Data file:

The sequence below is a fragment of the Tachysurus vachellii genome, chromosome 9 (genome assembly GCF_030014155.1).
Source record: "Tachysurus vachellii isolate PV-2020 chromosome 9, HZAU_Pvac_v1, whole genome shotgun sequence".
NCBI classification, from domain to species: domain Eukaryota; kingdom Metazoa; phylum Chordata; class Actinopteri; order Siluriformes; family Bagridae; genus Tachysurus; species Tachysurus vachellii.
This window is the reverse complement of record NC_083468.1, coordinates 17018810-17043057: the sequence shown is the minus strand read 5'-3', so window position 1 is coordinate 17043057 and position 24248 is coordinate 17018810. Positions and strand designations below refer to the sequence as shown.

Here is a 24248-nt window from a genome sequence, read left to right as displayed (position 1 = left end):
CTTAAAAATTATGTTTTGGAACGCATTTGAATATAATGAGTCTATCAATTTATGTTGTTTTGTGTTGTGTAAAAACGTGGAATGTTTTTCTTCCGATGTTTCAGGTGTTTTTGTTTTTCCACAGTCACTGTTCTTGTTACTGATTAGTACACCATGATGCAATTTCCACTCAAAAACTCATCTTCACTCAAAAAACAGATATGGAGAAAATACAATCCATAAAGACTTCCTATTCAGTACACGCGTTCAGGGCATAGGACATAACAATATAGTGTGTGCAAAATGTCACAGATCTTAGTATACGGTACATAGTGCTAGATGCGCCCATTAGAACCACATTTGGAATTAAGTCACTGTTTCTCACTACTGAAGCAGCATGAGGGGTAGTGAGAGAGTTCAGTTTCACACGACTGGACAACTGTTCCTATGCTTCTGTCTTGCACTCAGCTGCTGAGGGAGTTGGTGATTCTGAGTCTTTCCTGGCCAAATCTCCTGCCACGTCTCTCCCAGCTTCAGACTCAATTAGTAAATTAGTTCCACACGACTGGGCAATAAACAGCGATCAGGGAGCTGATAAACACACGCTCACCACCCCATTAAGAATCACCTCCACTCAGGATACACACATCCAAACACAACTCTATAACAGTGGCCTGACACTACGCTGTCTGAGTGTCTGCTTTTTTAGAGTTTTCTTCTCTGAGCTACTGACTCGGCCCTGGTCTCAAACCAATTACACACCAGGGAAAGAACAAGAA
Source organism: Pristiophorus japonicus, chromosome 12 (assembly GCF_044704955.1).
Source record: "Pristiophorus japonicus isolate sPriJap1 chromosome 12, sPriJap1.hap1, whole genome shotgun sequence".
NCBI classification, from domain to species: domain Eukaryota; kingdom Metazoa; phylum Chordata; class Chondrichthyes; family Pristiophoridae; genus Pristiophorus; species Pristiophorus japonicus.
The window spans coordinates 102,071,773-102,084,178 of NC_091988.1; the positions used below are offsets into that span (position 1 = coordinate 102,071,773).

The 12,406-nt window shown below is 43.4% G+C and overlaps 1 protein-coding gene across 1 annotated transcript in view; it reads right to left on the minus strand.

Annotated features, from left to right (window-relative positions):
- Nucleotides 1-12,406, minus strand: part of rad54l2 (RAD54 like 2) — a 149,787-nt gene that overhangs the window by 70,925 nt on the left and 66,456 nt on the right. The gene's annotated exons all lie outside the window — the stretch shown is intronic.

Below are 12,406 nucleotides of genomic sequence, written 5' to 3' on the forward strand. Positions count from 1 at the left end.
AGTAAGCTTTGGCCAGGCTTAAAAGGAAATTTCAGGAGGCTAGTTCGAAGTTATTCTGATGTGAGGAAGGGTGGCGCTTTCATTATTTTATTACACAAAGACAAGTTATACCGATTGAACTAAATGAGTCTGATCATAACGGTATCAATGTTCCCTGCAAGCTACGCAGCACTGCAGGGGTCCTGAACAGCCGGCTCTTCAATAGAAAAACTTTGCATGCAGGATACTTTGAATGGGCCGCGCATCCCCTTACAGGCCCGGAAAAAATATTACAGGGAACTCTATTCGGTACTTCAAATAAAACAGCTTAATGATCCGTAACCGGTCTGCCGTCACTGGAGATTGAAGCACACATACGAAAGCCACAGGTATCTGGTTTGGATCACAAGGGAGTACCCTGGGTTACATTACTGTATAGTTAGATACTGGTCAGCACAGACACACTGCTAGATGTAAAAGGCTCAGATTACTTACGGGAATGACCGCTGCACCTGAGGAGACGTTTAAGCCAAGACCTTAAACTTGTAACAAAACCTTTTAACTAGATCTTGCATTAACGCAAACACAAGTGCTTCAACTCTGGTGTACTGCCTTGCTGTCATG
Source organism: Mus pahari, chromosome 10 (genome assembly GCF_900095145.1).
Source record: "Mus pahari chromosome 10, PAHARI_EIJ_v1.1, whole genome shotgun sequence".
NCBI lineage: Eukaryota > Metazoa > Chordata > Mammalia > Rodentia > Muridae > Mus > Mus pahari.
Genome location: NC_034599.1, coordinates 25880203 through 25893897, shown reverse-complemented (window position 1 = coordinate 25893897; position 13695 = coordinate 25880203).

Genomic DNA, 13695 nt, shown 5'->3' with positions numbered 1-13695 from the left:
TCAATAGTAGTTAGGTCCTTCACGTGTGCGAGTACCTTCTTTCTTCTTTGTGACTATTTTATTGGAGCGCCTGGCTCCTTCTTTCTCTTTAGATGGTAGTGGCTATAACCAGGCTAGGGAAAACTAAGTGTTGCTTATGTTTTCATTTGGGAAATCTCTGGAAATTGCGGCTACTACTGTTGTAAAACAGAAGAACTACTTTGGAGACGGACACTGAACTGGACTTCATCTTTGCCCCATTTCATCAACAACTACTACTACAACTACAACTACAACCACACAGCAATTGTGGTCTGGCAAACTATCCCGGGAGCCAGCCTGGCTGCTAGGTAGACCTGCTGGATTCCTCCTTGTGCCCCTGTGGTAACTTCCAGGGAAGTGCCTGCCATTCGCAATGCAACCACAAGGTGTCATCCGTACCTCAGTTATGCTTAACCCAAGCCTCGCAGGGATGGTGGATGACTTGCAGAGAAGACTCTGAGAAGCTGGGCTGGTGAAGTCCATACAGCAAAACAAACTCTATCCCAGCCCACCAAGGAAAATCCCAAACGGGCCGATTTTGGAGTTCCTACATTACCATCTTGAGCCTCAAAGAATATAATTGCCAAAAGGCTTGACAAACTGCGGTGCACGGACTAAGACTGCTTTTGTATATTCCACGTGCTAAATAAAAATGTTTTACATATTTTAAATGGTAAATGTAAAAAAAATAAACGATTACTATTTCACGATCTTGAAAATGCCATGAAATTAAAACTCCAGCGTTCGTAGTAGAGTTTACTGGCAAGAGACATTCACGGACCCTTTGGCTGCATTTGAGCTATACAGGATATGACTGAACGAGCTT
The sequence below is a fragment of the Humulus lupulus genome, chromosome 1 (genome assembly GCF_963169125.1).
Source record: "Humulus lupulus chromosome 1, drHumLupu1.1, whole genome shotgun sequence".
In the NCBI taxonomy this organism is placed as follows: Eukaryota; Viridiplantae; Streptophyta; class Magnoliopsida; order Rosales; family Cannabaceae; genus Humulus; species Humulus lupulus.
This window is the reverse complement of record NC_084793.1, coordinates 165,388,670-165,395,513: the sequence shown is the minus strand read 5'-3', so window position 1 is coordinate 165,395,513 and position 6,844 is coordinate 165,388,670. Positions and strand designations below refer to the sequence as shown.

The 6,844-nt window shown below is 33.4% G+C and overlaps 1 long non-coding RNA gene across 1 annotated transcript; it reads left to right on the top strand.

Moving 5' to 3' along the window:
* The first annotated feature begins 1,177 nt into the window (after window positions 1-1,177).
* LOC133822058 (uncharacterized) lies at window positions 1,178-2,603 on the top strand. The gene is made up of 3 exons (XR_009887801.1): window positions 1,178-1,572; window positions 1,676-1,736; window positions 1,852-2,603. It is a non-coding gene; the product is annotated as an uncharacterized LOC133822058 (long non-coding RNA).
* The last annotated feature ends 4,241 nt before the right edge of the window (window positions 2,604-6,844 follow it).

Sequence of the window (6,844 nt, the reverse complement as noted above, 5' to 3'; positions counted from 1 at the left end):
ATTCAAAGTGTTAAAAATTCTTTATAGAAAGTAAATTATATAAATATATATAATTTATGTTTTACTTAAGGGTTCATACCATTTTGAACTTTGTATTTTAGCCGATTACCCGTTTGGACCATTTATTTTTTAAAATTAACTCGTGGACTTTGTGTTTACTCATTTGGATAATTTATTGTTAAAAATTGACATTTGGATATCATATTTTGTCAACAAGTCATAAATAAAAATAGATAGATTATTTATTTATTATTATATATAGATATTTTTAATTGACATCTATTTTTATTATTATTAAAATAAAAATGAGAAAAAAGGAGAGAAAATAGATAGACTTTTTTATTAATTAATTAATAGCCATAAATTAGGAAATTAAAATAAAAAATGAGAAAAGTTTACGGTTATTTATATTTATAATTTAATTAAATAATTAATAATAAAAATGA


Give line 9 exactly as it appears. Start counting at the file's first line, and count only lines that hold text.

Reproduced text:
NCBI classification, from domain to species: domain Eukaryota; kingdom Metazoa; phylum Chordata; class Chondrichthyes; family Pristiophoridae; genus Pristiophorus; species Pristiophorus japonicus.